Tailor your CV to get more interviews

Tailor your CV

If you were going for an interview at one of the big four accountancy firms, it is unlikely you would turn up wearing sandals, a Hawaiian tee shirt and beach shorts. Likewise, if you were going for an interview as a lifeguard it might look odd if you turned up in a pin striped suit. Just like it is important to tailor your approach for interviews, the same is true for your CV.

The generic CV and scatter gun approach

Some job seekers use the same CV for every application. However, even jobs with the same title can have very different responsibilities. The more closely aligned to a specific role you are applying for, the better the CV will perform. In most cases this may need a small amount of re-writing, perhaps 5 to 10%. If you are applying for a very different type of role this could clearly mean a more substantial adaptation.

How many versions of a CV will I need?

A meticulous job seeker will have as many versions of their CV as they do the number of applications they make. Think of your first CV as a tree trunk. It then sprouts as many branches as are needed to in applying for different jobs. Each branch can develop further branches as you adapt the CV from one application to another with similar requirements.

                             CV Writers MPU

Read the person specification

The secret to knowing how to tailor your CV is to read the person specification of the job you are applying for. This tells you the criteria your CV will be assessed against. By making sure you demonstrate – with specific examples – how, where and when you have demonstrated the skills you are going a long way to securing an interview. Support your achievements with facts and figures.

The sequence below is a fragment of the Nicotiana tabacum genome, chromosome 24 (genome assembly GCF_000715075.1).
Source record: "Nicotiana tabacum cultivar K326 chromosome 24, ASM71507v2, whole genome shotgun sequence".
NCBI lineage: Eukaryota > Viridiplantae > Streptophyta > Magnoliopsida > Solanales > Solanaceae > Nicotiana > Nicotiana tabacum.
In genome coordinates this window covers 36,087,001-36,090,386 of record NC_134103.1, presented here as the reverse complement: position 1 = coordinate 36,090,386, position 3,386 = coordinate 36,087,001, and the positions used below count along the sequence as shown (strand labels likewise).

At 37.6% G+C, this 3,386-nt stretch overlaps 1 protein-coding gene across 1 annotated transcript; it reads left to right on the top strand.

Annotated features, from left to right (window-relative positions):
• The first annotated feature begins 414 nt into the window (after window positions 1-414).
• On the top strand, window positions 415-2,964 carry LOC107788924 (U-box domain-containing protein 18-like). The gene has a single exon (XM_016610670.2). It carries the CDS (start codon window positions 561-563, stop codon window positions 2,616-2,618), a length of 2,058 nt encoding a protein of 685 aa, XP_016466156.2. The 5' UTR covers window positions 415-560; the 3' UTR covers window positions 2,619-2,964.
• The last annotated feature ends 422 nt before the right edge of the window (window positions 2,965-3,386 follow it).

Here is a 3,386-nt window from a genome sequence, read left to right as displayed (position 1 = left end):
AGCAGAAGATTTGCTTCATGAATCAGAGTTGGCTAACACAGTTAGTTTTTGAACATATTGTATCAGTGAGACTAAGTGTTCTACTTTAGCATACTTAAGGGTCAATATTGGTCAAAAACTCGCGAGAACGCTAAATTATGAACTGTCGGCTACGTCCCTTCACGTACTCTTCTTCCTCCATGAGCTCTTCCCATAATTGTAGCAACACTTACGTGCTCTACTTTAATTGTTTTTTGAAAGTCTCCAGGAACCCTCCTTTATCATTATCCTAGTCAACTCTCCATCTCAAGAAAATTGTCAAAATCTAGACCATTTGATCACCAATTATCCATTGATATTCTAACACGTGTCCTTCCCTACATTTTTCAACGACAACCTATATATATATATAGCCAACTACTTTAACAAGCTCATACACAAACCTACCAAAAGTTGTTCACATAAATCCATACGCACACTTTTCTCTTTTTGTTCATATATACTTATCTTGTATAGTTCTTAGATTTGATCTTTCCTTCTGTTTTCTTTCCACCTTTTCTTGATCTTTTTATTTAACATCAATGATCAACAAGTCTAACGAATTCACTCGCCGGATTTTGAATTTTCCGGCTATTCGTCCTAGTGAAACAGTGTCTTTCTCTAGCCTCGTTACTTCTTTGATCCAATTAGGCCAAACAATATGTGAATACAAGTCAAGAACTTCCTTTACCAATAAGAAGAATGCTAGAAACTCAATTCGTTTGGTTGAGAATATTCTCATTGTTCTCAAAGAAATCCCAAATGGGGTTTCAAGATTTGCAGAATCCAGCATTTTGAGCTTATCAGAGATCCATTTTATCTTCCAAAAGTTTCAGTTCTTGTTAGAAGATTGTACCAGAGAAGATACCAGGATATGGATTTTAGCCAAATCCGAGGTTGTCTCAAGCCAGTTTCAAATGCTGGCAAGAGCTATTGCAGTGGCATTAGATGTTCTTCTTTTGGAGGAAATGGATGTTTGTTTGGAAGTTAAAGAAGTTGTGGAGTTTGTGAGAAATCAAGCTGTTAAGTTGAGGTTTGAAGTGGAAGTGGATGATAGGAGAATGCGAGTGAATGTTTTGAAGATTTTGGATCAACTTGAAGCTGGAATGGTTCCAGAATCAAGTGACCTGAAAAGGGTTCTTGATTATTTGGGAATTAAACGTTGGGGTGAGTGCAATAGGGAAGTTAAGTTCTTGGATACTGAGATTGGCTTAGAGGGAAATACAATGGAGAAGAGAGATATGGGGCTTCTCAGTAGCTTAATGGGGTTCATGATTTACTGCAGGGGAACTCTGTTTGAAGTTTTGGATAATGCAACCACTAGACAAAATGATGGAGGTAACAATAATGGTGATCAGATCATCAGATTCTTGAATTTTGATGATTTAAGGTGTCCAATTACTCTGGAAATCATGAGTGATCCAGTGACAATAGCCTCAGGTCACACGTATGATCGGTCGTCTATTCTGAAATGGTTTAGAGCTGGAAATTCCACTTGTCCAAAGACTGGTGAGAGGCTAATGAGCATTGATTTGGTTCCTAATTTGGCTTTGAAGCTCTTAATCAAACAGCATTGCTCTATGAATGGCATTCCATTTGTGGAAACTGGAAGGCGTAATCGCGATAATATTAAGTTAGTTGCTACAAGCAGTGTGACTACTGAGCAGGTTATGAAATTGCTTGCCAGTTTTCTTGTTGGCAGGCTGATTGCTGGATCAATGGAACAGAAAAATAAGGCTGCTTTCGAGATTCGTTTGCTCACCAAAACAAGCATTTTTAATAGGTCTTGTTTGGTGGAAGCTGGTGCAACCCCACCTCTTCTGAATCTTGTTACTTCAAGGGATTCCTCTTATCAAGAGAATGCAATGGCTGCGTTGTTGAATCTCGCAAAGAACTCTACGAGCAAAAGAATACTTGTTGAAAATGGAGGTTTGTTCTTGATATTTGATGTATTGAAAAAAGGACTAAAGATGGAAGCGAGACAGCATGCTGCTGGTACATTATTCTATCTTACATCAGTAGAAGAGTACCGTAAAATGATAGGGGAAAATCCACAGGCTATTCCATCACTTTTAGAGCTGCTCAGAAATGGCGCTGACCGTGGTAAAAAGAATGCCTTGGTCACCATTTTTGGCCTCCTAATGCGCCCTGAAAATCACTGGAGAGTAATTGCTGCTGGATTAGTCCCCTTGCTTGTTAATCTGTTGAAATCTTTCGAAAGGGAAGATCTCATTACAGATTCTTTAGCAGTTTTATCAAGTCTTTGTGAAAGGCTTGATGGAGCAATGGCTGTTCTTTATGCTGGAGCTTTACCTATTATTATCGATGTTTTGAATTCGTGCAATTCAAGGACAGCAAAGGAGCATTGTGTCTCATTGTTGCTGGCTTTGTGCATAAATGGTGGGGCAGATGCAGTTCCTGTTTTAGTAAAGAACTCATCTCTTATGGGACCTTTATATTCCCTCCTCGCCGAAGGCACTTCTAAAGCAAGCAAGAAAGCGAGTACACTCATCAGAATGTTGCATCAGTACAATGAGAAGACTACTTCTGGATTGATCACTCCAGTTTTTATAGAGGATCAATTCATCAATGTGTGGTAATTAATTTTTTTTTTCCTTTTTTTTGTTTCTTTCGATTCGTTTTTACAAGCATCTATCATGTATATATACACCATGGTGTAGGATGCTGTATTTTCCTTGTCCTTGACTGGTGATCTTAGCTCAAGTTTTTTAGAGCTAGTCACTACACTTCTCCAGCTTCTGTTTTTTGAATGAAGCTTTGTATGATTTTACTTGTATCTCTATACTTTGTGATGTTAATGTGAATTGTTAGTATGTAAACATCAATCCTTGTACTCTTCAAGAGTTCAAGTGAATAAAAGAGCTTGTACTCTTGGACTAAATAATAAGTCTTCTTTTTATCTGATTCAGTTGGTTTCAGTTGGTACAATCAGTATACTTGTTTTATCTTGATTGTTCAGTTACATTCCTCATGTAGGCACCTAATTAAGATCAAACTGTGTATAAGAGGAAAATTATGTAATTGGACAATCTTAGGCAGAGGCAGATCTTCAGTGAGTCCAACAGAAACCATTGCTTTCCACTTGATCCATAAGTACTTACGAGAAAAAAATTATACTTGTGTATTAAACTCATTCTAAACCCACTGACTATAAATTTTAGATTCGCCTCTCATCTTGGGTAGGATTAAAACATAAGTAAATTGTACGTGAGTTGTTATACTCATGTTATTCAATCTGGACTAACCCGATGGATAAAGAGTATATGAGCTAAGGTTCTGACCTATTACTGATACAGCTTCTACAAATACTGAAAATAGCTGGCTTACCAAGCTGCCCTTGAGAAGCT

Professional profile and key skills

A short professional profile of 4 or 5 lines at the beginning of your CV is important. It should clearly position you inline with the job you are applying for in the first sentence. Whether this is as a financial analyst, financial controller or chief financial officer, be specific as this will help engage the reader in understanding the relevance of your CV. Then give some insight into the personal qualities that make you good at your job.

If you have a key skills section then this should be adapted for each application. Look at the key terms and phrases within the job description and mirror these. This will help to reaffirm your expertise to the human reader. It will also help your CV to pass through applicant tracking system (ATS) filters which look for concentrations of key words as they prioritise or reject CVs that have been sent in reply to job advertisements.

This article is written by Neville Rose, Director of CV Writers.

CV Writers are the official CV partner to ACCA Careers.

In addition to a CV writing service they can help with LinkedIn profiles, cover letters and interview coaching. You can get things started with a Free CV Review.

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